No, abortion is not a state issue

There seems to be a lot of controversy based upon a paragraph in an article on GraniteGrok:

That doesn’t mean we will be militant with overreaching declarations from DC when we represent enough of the governing body to decide. As small-government Federalists, we want issues pertaining to health care to be handled by the states, medical professionals, and most importantly the individuals affected. At a national level we would want to reverse Roe v. Wade and allow individual precedents to be argued from a Constitutional basis as new state legislation is challenged and escalated. As a nation, we must demonstrate an appreciation for the sanctity of life. The only Constitutional way to approach it is to let states legislate the details. From there, challenges can and often will escalate to the Supreme Court. As imperfect as the system is, it’s the only way to protect life without opening the door for future decrees from an oppressive anti-life governing body if ever one is allowed to arise again.

To be clear, I can see why the second sentence can be confusing. I assumed the previous paragraphs would have made it clear, but based upon feedback it’s necessary to elaborate. Abortion is not a state issue because it’s not a health care issue. As noted before the paragraph above:

The right to live is granted to all Americans who choose to accept it. For those who are unable to express their choice, the Federalist Party stands for them. Babies in the womb have no voice to tell of their desire to live any more than a 3-month-old baby does. The question then becomes a matter of time and development; when do American and human rights begin? When does the “living person” clock start? Since any judgment declaring when life starts is arbitrary and impossible to definitively prove, we must take the safest stance of life beginning at conception.

With that understood, let’s look at this from a practical perspective so we can understand what’s at stake. Some of the most militant anti-abortionists would see a decree from the federal government as the right way to defend life. On a very temporary basis, it would be. However, doing so would be the rallying cry necessary for abortionists to take back power and reverse the national legislation.

Our stance is to take the same path that Roe v. Wade took. First, reverse Roe v. Wade. Then, allow legislation by a state to be challenged all the way up to the Supreme Court. Once affirmed there, we will then have a precedent. SCOTUS precedents cannot be quickly overturned the way federal legislation can (as we’ve learned all too well with the sustained existence of Roe v. Wade).

It should be noted that we will also join the fight for personhood. This is something that would end the debate once and for all. Unfortunately, taking that as the only path to stop abortions is risky. Social conservatives have been pushing for it for decades with no success. Culture isn’t getting more conservative, generally speaking. We will take up that mantle, but we’re not going to rely on a failed strategy to be the only method we’ll use to stop abortions. Every abortion we can stop is an American life saved. As much as we’d like to afford to be able to take the philosophical high horse. we’re not willing to bet a single life on being able to do what has never been done before.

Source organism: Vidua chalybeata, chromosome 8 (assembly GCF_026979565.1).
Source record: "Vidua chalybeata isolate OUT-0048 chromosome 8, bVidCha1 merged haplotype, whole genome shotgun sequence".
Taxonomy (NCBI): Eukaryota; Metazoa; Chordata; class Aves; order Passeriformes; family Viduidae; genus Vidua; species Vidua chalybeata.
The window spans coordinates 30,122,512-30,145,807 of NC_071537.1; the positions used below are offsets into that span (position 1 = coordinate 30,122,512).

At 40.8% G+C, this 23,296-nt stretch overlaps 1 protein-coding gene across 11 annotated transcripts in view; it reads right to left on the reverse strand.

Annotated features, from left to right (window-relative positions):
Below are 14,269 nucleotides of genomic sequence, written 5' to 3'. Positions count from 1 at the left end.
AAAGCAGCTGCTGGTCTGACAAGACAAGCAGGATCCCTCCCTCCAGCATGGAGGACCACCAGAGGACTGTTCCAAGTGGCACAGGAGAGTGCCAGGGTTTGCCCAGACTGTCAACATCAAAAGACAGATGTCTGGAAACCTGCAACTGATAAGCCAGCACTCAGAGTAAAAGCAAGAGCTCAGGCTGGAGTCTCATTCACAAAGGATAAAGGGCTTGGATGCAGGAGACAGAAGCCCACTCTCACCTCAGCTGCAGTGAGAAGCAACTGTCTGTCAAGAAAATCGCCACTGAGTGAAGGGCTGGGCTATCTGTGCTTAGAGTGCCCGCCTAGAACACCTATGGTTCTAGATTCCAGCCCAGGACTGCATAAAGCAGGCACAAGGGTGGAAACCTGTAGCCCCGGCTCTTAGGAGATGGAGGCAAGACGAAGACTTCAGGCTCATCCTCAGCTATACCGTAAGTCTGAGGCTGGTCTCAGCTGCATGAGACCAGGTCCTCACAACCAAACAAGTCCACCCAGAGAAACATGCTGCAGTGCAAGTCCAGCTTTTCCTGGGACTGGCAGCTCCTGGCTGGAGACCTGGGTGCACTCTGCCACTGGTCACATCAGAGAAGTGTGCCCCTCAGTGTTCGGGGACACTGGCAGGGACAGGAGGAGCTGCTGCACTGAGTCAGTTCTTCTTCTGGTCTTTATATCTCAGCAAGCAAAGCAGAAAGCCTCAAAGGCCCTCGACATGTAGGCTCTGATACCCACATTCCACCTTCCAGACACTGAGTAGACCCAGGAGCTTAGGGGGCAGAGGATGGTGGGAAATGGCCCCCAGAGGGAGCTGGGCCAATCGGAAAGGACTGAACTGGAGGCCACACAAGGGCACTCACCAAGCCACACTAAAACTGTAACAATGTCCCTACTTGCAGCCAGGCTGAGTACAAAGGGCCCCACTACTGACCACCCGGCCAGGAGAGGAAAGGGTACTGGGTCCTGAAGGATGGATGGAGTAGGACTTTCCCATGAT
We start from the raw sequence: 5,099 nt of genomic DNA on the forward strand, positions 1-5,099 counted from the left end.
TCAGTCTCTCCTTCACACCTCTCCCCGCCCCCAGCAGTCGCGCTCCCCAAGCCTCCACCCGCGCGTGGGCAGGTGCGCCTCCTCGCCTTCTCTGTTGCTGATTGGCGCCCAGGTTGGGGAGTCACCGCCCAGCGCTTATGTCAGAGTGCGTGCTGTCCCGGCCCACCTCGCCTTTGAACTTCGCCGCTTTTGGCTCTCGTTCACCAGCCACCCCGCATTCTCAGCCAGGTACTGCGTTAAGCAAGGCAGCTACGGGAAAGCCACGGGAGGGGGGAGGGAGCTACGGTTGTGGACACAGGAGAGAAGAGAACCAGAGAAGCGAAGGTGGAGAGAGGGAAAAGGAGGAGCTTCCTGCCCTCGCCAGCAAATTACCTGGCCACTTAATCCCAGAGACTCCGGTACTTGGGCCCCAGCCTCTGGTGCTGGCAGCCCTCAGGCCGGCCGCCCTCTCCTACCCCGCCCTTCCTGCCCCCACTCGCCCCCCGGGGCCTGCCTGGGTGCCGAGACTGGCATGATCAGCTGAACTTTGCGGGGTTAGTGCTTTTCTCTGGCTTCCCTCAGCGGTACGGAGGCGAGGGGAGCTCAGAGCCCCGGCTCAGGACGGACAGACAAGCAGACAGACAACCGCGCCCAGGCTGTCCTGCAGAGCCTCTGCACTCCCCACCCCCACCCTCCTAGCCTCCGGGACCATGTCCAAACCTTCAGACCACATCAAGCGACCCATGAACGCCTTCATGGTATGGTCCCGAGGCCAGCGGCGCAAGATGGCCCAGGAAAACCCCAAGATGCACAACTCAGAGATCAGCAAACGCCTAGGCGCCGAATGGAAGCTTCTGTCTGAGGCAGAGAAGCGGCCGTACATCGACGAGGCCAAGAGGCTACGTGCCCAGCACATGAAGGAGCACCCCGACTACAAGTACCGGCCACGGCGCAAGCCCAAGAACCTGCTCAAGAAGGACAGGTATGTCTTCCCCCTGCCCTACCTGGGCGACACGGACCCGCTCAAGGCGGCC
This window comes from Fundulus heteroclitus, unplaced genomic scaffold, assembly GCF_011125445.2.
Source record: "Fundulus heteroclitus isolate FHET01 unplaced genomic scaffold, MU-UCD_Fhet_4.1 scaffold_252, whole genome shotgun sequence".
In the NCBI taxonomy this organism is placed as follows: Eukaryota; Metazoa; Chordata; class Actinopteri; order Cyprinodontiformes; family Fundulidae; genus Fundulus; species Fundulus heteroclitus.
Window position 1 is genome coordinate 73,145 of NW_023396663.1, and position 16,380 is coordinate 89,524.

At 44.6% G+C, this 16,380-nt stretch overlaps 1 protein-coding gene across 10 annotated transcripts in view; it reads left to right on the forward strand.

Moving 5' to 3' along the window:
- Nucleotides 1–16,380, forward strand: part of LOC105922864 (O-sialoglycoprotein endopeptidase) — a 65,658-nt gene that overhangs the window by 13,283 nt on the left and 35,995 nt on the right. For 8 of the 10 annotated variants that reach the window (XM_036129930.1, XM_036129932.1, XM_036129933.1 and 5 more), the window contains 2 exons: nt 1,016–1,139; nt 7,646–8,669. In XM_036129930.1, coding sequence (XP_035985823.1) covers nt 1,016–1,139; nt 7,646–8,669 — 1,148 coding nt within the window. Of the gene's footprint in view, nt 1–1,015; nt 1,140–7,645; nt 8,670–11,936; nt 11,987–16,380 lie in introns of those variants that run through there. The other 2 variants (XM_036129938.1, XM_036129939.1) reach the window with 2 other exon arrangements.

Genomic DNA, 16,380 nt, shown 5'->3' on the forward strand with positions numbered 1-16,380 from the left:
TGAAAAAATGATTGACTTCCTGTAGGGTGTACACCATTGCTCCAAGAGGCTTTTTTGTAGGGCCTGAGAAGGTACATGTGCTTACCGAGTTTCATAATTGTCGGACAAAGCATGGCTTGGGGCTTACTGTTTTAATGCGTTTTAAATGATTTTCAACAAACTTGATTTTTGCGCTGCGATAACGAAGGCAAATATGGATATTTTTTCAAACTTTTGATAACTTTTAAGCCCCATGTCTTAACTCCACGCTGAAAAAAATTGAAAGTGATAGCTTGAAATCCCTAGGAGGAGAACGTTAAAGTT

It’s imperative that, as a party, we assess the situations the nation is in with proper intellectual analysis and practical application. Shooting from the hip and taking action that seems righteous on the surface can yield worse results than what we already face. For abortion to be stopped, we have to be strategic with our plan to save lives.

Comment List

  • Adam 25 / 04 / 2017

    If we are going to give power back to the localities we need to change our mentality on an issue that is becoming more apparent in the last few months. Judicial opinions should be based on the LAW not some previous flawed judge’s opinion ie precedence!

  • Marc Moore 03 / 05 / 2017

    I would imagine a good short term effort would be to show people the value of human life. The main reason this has been an issue is because the valuing of life isn’t there. Even back around the time of Roe v Wade it seemed like there were a lot of people who disagreed with it but that thought that banning wasn’t the answer. As much as I may disagree with them, these people still understood the value of human life and didn’t want abortion to become as mainstream as it has. Now it’s essentially “my body my choice” with the life of the baby almost completely disregarded. I’m not sure policywise how this would work, but it seems that if we’re trying to change the issue, we have to hit it at it’s heart, which is essentially that people need to start to value life enough to not throw around Abortion as a “right” in the first place.

  • Jonathan Melton 08 / 05 / 2017

    It is unequicocally true that life begins at conception. God’s Word makes it clear. It is not acceptable to allow states to differ on the issue of life. The goal must be complete abolition. This can be done by federal amendment, reversal of Roe, or the President unilaterally exercising his vested Executive power to uphold the Constitution’s prohibition against life being taken without due process. Regulation is not acceptable because it implies that abortion is permissible under restrictions set forth in the law.

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